#wirvsvirus Colivery Mockup

How I helped with a stylescape win the #wirvsvirus hackathon

Designing a Brand guideline in a 48-hour sprint for »colivery«


Around 28,000 participants and almost 1,500 submissions.

The #WirVsVirus Hackathon was the largest Hackathon in the world

The #wirVsVirus Hackathon was the largest hackathon in the world with around 28,000 participants and almost 1,500 submissions. It was held under the patronage of the head of the Chancellor’s Office, Prof. Dr. Helge Braun, but numerous companies from the business world also supported the hackathon. The hackathon took place from 20 to 22 March 2020 and was initiated with the aim of finding solutions to problems that arose in times of crisis. As a result, truly amazing projects were created in 48 hours, including Colivery.


Challenge and approach

Supply of high risk groups – with a community based grocery delivery service.

Grocery shopping becomes a challenge

In times of crisis, even everyday tasks like grocery shopping become a challenge for older people and other at-risk groups. This includes basic foodstuffs, drugstore items, and over-the-counter medicines.

Through colivery, helpers can connect with people who need help with shopping. A community-based grocery delivery service with neighborhood help that includes an app and phone service. The idea for Colivery was developed by Aron Homberg, and the hackathon brought together more than 30 creative minds with great expertise in software development, design, law, and marketing to help this idea take off.

Design process

The entire collaboration ran through several Slack channels.

Designing a Brand guideline in a 48-hour sprint

I signed up via a public list after the official start of the hackathon. On that list, the Colivery team was specifically looking for a UX designer, which is what I originally applied for.

At the first Zoom meeting, we got to know each other and found out that the design team consisted of three people, Patricia Reiners from Berlin, Lukas Ponikowski from Munich, and me. We divided the tasks after evaluating who could contribute which skills. Since I was the most flexible designer due to my integrated approach, I ended up doing graphic design. Patricia took care of the user experience and Lukas was responsible for the website and some marketing.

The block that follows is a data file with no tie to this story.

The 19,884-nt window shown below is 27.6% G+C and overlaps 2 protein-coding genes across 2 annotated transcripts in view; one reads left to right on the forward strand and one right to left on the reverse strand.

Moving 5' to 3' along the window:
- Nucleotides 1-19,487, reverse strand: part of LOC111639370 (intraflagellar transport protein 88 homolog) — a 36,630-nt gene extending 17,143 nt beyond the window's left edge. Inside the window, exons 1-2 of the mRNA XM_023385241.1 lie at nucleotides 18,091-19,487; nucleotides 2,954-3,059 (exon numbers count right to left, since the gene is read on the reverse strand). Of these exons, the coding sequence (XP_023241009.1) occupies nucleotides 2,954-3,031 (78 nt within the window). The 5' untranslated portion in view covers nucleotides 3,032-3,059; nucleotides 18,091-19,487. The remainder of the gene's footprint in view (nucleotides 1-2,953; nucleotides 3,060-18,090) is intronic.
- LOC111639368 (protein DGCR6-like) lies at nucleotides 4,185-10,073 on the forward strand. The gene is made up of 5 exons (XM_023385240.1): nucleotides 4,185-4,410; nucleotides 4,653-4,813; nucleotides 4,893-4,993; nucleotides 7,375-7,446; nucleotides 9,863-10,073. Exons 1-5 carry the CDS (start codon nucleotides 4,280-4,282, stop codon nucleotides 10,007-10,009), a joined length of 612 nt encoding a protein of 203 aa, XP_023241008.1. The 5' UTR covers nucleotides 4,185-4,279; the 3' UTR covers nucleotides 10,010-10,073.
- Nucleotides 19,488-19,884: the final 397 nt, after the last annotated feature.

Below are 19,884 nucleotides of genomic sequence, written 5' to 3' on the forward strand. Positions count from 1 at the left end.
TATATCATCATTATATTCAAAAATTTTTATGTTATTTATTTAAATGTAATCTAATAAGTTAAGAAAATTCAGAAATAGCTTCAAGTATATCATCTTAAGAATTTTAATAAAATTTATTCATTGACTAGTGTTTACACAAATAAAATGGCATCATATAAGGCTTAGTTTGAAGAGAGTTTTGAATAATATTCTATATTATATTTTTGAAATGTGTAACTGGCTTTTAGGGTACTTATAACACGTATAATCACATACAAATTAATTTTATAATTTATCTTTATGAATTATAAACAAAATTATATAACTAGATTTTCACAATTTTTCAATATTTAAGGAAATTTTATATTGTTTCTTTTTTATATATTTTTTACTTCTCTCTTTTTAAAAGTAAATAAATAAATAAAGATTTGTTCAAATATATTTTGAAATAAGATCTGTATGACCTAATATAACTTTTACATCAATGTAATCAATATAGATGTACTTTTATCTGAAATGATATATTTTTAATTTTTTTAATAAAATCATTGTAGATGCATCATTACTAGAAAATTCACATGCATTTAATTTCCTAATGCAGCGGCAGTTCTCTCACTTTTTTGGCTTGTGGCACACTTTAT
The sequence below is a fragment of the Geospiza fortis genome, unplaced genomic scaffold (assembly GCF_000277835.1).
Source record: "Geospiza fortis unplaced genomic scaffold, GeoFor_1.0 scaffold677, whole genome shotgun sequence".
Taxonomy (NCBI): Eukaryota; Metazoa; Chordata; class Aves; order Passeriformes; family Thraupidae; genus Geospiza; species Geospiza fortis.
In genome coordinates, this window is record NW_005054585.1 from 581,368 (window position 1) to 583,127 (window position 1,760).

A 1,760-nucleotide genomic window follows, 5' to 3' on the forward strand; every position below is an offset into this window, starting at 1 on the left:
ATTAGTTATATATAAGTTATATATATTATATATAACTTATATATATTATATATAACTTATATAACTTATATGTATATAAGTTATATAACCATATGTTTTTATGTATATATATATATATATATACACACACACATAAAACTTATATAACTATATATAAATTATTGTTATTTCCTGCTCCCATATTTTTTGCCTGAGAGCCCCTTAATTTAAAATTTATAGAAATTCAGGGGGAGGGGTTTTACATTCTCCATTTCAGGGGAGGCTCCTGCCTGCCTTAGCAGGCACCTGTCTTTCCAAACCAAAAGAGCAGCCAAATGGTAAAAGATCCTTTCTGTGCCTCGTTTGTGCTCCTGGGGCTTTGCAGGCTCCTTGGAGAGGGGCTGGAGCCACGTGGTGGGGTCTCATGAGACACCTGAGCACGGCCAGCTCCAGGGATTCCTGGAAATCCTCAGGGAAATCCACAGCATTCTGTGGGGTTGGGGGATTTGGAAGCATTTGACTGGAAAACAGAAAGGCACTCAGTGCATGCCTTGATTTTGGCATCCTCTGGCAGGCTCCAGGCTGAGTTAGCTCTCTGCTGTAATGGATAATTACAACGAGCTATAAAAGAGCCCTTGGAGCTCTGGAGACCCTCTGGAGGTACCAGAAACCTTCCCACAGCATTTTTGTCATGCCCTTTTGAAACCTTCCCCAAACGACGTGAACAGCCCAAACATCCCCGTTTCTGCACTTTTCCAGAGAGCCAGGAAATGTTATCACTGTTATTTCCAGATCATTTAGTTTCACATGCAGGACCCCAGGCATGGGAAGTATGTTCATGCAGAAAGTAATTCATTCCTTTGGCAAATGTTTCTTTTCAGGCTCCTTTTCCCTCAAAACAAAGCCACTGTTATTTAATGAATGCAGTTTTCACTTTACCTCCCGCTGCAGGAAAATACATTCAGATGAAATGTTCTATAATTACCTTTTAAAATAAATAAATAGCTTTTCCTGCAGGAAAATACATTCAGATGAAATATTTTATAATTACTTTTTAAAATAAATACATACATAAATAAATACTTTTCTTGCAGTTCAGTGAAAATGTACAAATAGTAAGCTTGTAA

The entire collaboration ran through several Slack channels. The first thing the programmers needed were colors, fonts, and a logo, so I started with that. In a meeting, I presented my variations, which were immediately loved. Once these basics were in place and the programmers could move on, I decided to work on a stylescape for guidance. I created this stylescape with a focused image of our target audience, the logo, colors, fonts, a key visual, and some photos for orientation. Later, we added Open Sans for the body text during prototyping. The stylescape was used to create the app, website, and project video.

Growing doubts about the feasibility of the concept

During the development of the stylescape and meetings, I put some thought into the project. The concept behind Colivery seemed increasingly half-baked and unrealistic to me. I don’t think there are enough people who install an app out of boredom, get shopping lists from others there, and then go shopping for those people without getting anything out of it themselves. That’s why I suggested testing the concept and also thinking about possible revenue streams. Don’t get me wrong, I am a friend of OpenSource and of helping, but I don’t understand why so many people think that “good deeds” can only be done for free.

My concept idea

My concept proposal was to categorize purchases by store, not by person. The desired items are then matched to the shops and sent via push notification to people who are already in the area of the store or even shopping there at the moment. This reduces the inhibition threshold to go shopping in the first place. Once accepted, the app calculates the best route to deliver the purchases on the way home/destination. If the product is successfully delivered, the person receives a reward from the person they shopped for. In a meeting, my concept proposal was only moderately well-received because the programming of the app was already in progress and the end of the hackathon was near. The discussion should therefore be postponed until after the hackathon and discussed with the people who would be staying on.


Colivery was awarded as one of the 20 best projects and winners of the hackathon.

The first digital woodstock event

Colivery was awarded as one of the 20 best projects and winners of the hackathon. But there was also some criticism of the selection. The original “Hackathon” format was developed for competitions in coding. Due to the mass of projects, the graphic implementation and the design of the project videos became more important, in order to stand out from the crowd and leave a professional impression for further sponsorship. I think this was also true for the Colivery project and I contributed to the win with the branding. Of course, I was happy about it, but I am also a bit critical of the concept behind Colivery. But since the app programming was already in progress and the end of the hackathon was near, we couldn’t continue with my proposal. All in all, it was a great experience to be part of the Hackathon. It’s incredible how 48 hours can change the mood and the view on new ways of working. I totally agree with the public opinion that this hackathon was a kind of digital Woodstock festival.

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